PCCI cautious over planned Charter change

    Makati's Central Business District. (Photo by Rhoy Cobilla)

    The Philippine Chamber of Commerce and Industry (PCCI) yesterday expressed caution over the timing and manner by which Congress is proposing the amendment to the Constitution albeit on its economic provisions and urged legislators to prioritize bills that would help the country’s recovery.

    PCCI president Benedicto Yujuico in a statement said government should focus on economic recovery and building resilience against natural and man-made disasters.


    “PCCI supports initiatives to liberalize the restrictive economic provisions of the Constitution to enhance the country’s competitive position globally, encourage more foreign direct investments and address monopolistic, uncompetitive behaviors and under-investments in some sectors critical to public interest but this should be done in a deliberate and careful manner that will continue to make the Constitution withstand various economic interests but especially the test of time,” Yujuico said.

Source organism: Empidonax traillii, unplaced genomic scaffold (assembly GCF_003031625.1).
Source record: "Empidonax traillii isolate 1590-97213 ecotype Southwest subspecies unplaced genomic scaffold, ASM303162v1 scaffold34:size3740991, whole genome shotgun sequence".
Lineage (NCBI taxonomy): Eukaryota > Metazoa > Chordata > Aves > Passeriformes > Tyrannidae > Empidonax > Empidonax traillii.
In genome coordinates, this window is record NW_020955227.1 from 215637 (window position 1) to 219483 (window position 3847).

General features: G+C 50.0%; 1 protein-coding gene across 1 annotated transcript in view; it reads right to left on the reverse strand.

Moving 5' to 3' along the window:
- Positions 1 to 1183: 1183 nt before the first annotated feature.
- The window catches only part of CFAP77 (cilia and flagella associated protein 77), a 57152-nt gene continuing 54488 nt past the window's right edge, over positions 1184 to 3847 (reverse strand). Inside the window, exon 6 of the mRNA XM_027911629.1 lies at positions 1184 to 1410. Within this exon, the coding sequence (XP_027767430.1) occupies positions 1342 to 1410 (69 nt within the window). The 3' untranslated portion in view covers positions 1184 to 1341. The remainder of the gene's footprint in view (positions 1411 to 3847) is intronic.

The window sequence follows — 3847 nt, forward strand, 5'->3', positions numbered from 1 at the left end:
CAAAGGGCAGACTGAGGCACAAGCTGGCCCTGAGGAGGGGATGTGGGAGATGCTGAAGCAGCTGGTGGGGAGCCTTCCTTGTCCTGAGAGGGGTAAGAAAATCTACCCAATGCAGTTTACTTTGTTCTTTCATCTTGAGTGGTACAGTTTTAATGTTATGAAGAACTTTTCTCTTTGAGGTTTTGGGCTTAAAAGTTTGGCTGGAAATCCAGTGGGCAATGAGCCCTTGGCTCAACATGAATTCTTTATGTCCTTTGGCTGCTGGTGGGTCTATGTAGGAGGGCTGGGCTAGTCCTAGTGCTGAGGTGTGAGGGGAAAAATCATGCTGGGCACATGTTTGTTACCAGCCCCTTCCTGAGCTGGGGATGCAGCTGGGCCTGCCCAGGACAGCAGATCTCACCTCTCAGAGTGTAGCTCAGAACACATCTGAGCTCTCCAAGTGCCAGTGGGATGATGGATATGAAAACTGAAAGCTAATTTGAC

Yujuico said while it may be the fastest option, inserting the provision “unless otherwise provided by law” in sections of the Constitution that limit foreign equity to 40 percent in business ventures that are considered of critical interest to the Filipino people, “could potentially weaken the country’s highest law by making it easier for ordinary legislation to amend the Constitution.”

    Bills being pushed by PCCI include the Corporate Recovery and Tax Incentives for Enterprises (CREATE) Act, which is one step away from being enacted into law, and the Government Financial Institutions Unified Initiatives to Distressed Enterprises for Economic Recovery (GUIDE) Act.

    PCCI also said there are other bills pending in Congress that will open certain doors to the economy that the Constitution has kept locked against the entry of foreign investors.

    Among these is the Public Service Act Amendment, which has been approved by the House of Representatives and is pending at the Senate Committee on Public Services. The bill lifts limitations on foreign equity ownership on some sectors currently classified as public utility.

    These include telecommunications and transport. It limits public utility to three sectors: distribution of electricity; transmission of electricity and water pipeline distribution system or sewerage pipeline. PCCI is hoping the for the bill to be enacted before the end of the 18th Congress.